Hayden High School vocational education teacher Kevin Kleckler, center, was honored Tuesday as part of Peabody Energy’s Leaders in Education program.

Gina Zabel/courtesy

Hayden High School vocational education teacher Kevin Kleckler, center, was honored Tuesday as part of Peabody Energy’s Leaders in Education program.

Hayden High School's Kevin Kleckler named leader in education

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— An emergency assembly at Hayden High School this week resulted in a big surprise for one of its teachers.

Vocational education teacher Kevin Kleckler said he was expecting some sort of major announcement when he took his students to the gymnasium. He became the focus of the assembly when it was announced everyone was there to recognize Kleckler through Peabody Energy’s Leaders in Education program.

“I’m humbled to be recognized for something I’m so passionate about,” Kleckler said Friday. “It was very nice.”

Among those gathered were students, teachers and Peabody representatives as well as Kleckler’s wife, three children, parents, sister, best friends and pastor.

“I didn’t even know they were there,” Kleckler said. “They just snuck in.”

Kleckler was the second Routt County teacher to be given the recognition by Peabody, which owns Twentymile Mine southeast of Hayden. Hayden kindergarten teacher Laura Voorhees was recognized last month.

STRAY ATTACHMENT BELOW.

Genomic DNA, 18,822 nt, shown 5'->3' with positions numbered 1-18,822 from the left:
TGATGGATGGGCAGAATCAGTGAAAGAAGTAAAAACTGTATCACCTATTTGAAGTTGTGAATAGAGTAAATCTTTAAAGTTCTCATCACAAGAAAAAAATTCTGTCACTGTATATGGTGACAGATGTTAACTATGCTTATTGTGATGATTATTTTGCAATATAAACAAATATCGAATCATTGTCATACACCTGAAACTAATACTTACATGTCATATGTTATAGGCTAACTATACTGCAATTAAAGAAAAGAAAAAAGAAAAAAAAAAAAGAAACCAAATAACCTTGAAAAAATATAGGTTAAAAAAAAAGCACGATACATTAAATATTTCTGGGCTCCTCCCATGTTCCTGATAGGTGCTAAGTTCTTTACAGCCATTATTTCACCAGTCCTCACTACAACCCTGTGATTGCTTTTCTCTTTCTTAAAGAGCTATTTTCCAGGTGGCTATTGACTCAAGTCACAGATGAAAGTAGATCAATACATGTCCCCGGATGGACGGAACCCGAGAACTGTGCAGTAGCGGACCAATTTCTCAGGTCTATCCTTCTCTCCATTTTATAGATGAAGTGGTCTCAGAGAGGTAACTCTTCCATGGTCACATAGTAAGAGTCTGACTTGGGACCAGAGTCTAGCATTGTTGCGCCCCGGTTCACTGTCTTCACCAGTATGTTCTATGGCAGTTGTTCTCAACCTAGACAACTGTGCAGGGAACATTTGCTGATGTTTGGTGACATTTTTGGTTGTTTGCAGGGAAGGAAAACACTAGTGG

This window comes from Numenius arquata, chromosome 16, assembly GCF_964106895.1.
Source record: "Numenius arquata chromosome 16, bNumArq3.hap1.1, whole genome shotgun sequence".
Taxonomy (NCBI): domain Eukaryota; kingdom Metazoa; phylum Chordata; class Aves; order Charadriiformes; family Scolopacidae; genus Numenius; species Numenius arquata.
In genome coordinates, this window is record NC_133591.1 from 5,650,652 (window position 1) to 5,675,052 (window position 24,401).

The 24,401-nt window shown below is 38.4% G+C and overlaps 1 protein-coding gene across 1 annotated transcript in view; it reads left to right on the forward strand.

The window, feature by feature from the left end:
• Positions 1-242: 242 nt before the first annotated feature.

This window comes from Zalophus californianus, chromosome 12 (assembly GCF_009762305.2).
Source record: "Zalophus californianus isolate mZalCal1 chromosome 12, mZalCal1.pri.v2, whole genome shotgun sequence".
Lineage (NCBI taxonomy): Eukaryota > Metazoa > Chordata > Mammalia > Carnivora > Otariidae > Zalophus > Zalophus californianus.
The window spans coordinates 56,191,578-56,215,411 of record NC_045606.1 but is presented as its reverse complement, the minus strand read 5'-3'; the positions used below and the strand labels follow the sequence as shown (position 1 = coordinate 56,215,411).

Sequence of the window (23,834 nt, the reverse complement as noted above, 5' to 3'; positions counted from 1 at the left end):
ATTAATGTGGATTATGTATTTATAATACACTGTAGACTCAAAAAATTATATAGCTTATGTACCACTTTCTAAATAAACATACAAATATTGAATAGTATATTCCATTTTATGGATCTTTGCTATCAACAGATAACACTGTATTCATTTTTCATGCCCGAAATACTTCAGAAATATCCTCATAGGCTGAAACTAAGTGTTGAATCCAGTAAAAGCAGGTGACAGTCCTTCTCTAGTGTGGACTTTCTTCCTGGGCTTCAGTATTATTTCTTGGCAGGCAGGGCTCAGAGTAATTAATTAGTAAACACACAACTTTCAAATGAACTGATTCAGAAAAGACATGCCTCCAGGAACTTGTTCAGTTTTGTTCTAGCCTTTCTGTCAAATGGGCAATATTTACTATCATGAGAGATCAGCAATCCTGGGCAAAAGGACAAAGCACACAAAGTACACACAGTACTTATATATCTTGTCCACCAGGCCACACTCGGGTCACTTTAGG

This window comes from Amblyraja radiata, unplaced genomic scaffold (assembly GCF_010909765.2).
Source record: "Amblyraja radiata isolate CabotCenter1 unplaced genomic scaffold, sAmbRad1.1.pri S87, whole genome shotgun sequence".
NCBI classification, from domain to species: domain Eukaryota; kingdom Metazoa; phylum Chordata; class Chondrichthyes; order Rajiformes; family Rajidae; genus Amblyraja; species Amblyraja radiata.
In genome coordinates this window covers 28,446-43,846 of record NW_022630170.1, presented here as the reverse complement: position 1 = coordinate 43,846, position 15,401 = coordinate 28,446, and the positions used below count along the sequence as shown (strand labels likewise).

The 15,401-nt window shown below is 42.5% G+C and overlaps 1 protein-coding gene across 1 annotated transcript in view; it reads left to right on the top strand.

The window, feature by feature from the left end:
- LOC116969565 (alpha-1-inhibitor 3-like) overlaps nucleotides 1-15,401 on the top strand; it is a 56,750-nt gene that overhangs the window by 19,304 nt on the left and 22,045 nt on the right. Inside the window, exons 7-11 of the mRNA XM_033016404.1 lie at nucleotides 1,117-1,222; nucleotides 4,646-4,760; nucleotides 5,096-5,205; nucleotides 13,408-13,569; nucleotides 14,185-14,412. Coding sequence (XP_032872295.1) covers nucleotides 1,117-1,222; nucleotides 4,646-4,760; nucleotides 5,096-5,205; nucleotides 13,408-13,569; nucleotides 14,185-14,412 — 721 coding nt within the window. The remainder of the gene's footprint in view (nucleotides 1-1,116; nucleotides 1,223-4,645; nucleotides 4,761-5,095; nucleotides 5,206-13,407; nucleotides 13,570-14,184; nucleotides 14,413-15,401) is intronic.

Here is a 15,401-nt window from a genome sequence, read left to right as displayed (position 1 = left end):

Peabody plans to honor those who work in education throughout the year in Routt, Moffat and Eagle counties, where Peabody has mining operations or offices. The educational leaders are chosen by a committee of top educators and business leaders.

“Our students knew that Kevin (Kleckler) was deserving, and we were really pleased to see him receive this award,” Hayden Superintendent Mike Luppes said.

Kleckler’s most recognized accomplishment has been his leadership in growing the school district’s vocational education program that offers welding and automotive classes. Kleckler was instrumental in securing $1.6 million to build the Babson-Carpenter Career and Technical Education Center that opened in November 2008. Luppes said students have been leaving high school with college credit certifications that have jump-started their careers.

Kleckler also has served as the football and track and field coach as well as the athletic director.

With the recognition comes a $1,000 award. Kleckler said he would like to buy something for his home that forever would remind him about the award.

“Maybe I’ll buy a desk,” Kleckler said.

He said he also would consider putting the money into a savings account to help pay for medical bills for his 3-year-old son, Lewis, who has Down syndrome.

According to Peabody, the Leaders in Education program is continuing to accept nominations and is open to educational professionals of public, private and independent schools. Nominations can be made at www.peabodyenergyleadersineducation.org.

To reach Matt Stensland, call 970-871-4247 or email mstensland@SteamboatToday.com

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